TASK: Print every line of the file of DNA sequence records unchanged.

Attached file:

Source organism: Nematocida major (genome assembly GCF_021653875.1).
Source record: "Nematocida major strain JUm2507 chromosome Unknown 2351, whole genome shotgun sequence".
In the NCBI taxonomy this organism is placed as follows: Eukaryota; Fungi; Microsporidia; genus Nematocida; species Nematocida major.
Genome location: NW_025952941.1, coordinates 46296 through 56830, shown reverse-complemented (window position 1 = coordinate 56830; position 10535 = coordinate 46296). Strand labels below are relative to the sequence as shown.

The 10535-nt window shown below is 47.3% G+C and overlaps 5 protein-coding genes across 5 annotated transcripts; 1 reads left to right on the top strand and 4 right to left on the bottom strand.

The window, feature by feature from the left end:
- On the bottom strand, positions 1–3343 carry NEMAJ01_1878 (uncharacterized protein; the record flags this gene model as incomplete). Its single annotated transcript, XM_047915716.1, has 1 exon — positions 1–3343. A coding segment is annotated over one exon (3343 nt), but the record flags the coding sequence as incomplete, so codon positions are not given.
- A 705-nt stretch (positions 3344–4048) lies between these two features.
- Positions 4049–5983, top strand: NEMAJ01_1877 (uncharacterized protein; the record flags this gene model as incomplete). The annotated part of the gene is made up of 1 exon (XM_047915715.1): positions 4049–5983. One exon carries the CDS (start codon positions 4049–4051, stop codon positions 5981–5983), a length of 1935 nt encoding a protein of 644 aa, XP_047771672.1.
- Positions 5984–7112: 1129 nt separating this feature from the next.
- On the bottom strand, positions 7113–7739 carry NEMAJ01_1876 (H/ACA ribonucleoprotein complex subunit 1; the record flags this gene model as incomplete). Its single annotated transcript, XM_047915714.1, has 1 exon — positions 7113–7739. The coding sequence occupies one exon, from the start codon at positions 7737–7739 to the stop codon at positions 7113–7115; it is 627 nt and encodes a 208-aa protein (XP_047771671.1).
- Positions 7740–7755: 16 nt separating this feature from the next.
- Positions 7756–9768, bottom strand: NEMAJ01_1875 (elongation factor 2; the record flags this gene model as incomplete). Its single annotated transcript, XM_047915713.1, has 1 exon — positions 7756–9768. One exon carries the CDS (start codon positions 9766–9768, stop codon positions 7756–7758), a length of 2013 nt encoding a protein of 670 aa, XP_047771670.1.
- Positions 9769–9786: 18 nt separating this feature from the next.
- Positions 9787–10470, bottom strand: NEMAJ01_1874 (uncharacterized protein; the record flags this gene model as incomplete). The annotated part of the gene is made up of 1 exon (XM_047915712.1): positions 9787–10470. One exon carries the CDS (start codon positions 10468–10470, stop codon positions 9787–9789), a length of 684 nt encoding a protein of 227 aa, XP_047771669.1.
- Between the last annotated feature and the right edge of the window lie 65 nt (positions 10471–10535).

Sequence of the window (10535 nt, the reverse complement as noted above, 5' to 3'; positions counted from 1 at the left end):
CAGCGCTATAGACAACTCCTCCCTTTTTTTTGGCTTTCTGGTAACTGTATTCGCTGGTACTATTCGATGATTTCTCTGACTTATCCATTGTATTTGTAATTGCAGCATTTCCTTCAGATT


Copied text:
Source organism: Nematocida major (genome assembly GCF_021653875.1).
Source record: "Nematocida major strain JUm2507 chromosome Unknown 2351, whole genome shotgun sequence".
In the NCBI taxonomy this organism is placed as follows: Eukaryota; Fungi; Microsporidia; genus Nematocida; species Nematocida major.
Genome location: NW_025952941.1, coordinates 46296 through 56830, shown reverse-complemented (window position 1 = coordinate 56830; position 10535 = coordinate 46296). Strand labels below are relative to the sequence as shown.

The 10535-nt window shown below is 47.3% G+C and overlaps 5 protein-coding genes across 5 annotated transcripts; 1 reads left to right on the top strand and 4 right to left on the bottom strand.

The window, feature by feature from the left end:
- On the bottom strand, positions 1–3343 carry NEMAJ01_1878 (uncharacterized protein; the record flags this gene model as incomplete). Its single annotated transcript, XM_047915716.1, has 1 exon — positions 1–3343. A coding segment is annotated over one exon (3343 nt), but the record flags the coding sequence as incomplete, so codon positions are not given.
- A 705-nt stretch (positions 3344–4048) lies between these two features.
- Positions 4049–5983, top strand: NEMAJ01_1877 (uncharacterized protein; the record flags this gene model as incomplete). The annotated part of the gene is made up of 1 exon (XM_047915715.1): positions 4049–5983. One exon carries the CDS (start codon positions 4049–4051, stop codon positions 5981–5983), a length of 1935 nt encoding a protein of 644 aa, XP_047771672.1.
- Positions 5984–7112: 1129 nt separating this feature from the next.
- On the bottom strand, positions 7113–7739 carry NEMAJ01_1876 (H/ACA ribonucleoprotein complex subunit 1; the record flags this gene model as incomplete). Its single annotated transcript, XM_047915714.1, has 1 exon — positions 7113–7739. The coding sequence occupies one exon, from the start codon at positions 7737–7739 to the stop codon at positions 7113–7115; it is 627 nt and encodes a 208-aa protein (XP_047771671.1).
- Positions 7740–7755: 16 nt separating this feature from the next.
- Positions 7756–9768, bottom strand: NEMAJ01_1875 (elongation factor 2; the record flags this gene model as incomplete). Its single annotated transcript, XM_047915713.1, has 1 exon — positions 7756–9768. One exon carries the CDS (start codon positions 9766–9768, stop codon positions 7756–7758), a length of 2013 nt encoding a protein of 670 aa, XP_047771670.1.
- Positions 9769–9786: 18 nt separating this feature from the next.
- Positions 9787–10470, bottom strand: NEMAJ01_1874 (uncharacterized protein; the record flags this gene model as incomplete). The annotated part of the gene is made up of 1 exon (XM_047915712.1): positions 9787–10470. One exon carries the CDS (start codon positions 10468–10470, stop codon positions 9787–9789), a length of 684 nt encoding a protein of 227 aa, XP_047771669.1.
- Between the last annotated feature and the right edge of the window lie 65 nt (positions 10471–10535).

Sequence of the window (10535 nt, the reverse complement as noted above, 5' to 3'; positions counted from 1 at the left end):
CAGCGCTATAGACAACTCCTCCCTTTTTTTTGGCTTTCTGGTAACTGTATTCGCTGGTACTATTCGATGATTTCTCTGACTTATCCATTGTATTTGTAATTGCAGCATTTCCTTCAGATT